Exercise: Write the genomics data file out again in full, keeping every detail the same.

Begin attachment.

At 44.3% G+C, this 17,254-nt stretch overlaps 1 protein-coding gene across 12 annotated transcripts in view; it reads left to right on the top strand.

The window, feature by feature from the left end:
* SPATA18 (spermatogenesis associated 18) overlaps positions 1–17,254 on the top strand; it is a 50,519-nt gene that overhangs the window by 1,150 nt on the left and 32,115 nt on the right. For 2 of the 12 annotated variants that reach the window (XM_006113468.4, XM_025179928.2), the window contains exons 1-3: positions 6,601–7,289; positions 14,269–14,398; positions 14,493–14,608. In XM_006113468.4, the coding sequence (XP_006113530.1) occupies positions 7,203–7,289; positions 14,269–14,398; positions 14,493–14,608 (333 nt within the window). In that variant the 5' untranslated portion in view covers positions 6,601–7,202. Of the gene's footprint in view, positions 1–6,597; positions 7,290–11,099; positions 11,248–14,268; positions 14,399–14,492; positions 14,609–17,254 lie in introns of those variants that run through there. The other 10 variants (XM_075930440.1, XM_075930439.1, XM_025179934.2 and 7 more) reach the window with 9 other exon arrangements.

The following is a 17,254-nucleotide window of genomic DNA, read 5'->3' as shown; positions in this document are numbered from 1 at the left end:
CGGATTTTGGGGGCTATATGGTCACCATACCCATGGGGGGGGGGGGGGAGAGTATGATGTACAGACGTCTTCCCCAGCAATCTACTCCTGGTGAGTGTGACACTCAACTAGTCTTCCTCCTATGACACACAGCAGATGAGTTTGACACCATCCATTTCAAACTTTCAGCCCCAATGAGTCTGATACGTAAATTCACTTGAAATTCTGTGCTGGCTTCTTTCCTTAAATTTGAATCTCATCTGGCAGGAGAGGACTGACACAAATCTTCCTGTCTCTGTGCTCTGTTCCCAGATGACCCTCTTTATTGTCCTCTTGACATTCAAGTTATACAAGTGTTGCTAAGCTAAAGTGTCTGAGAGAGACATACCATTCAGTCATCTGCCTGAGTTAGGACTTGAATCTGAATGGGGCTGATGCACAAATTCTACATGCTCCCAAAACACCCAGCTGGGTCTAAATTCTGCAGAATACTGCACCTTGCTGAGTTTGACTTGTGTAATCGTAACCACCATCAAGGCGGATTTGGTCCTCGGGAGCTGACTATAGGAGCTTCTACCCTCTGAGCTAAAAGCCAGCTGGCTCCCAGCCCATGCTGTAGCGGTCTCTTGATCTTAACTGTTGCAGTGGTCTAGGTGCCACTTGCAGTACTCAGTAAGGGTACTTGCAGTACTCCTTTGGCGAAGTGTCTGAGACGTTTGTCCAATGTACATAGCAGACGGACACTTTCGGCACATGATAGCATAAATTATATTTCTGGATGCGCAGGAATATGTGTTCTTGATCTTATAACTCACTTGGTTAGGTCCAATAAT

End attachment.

At 44.3% G+C, this 17,254-nt stretch overlaps 1 protein-coding gene across 12 annotated transcripts in view; it reads left to right on the top strand.

The window, feature by feature from the left end:
* SPATA18 (spermatogenesis associated 18) overlaps positions 1–17,254 on the top strand; it is a 50,519-nt gene that overhangs the window by 1,150 nt on the left and 32,115 nt on the right. For 2 of the 12 annotated variants that reach the window (XM_006113468.4, XM_025179928.2), the window contains exons 1-3: positions 6,601–7,289; positions 14,269–14,398; positions 14,493–14,608. In XM_006113468.4, the coding sequence (XP_006113530.1) occupies positions 7,203–7,289; positions 14,269–14,398; positions 14,493–14,608 (333 nt within the window). In that variant the 5' untranslated portion in view covers positions 6,601–7,202. Of the gene's footprint in view, positions 1–6,597; positions 7,290–11,099; positions 11,248–14,268; positions 14,399–14,492; positions 14,609–17,254 lie in introns of those variants that run through there. The other 10 variants (XM_075930440.1, XM_075930439.1, XM_025179934.2 and 7 more) reach the window with 9 other exon arrangements.

The following is a 17,254-nucleotide window of genomic DNA, read 5'->3' as shown; positions in this document are numbered from 1 at the left end:
CGGATTTTGGGGGCTATATGGTCACCATACCCATGGGGGGGGGGGGGGAGAGTATGATGTACAGACGTCTTCCCCAGCAATCTACTCCTGGTGAGTGTGACACTCAACTAGTCTTCCTCCTATGACACACAGCAGATGAGTTTGACACCATCCATTTCAAACTTTCAGCCCCAATGAGTCTGATACGTAAATTCACTTGAAATTCTGTGCTGGCTTCTTTCCTTAAATTTGAATCTCATCTGGCAGGAGAGGACTGACACAAATCTTCCTGTCTCTGTGCTCTGTTCCCAGATGACCCTCTTTATTGTCCTCTTGACATTCAAGTTATACAAGTGTTGCTAAGCTAAAGTGTCTGAGAGAGACATACCATTCAGTCATCTGCCTGAGTTAGGACTTGAATCTGAATGGGGCTGATGCACAAATTCTACATGCTCCCAAAACACCCAGCTGGGTCTAAATTCTGCAGAATACTGCACCTTGCTGAGTTTGACTTGTGTAATCGTAACCACCATCAAGGCGGATTTGGTCCTCGGGAGCTGACTATAGGAGCTTCTACCCTCTGAGCTAAAAGCCAGCTGGCTCCCAGCCCATGCTGTAGCGGTCTCTTGATCTTAACTGTTGCAGTGGTCTAGGTGCCACTTGCAGTACTCAGTAAGGGTACTTGCAGTACTCCTTTGGCGAAGTGTCTGAGACGTTTGTCCAATGTACATAGCAGACGGACACTTTCGGCACATGATAGCATAAATTATATTTCTGGATGCGCAGGAATATGTGTTCTTGATCTTATAACTCACTTGGTTAGGTCCAATAAT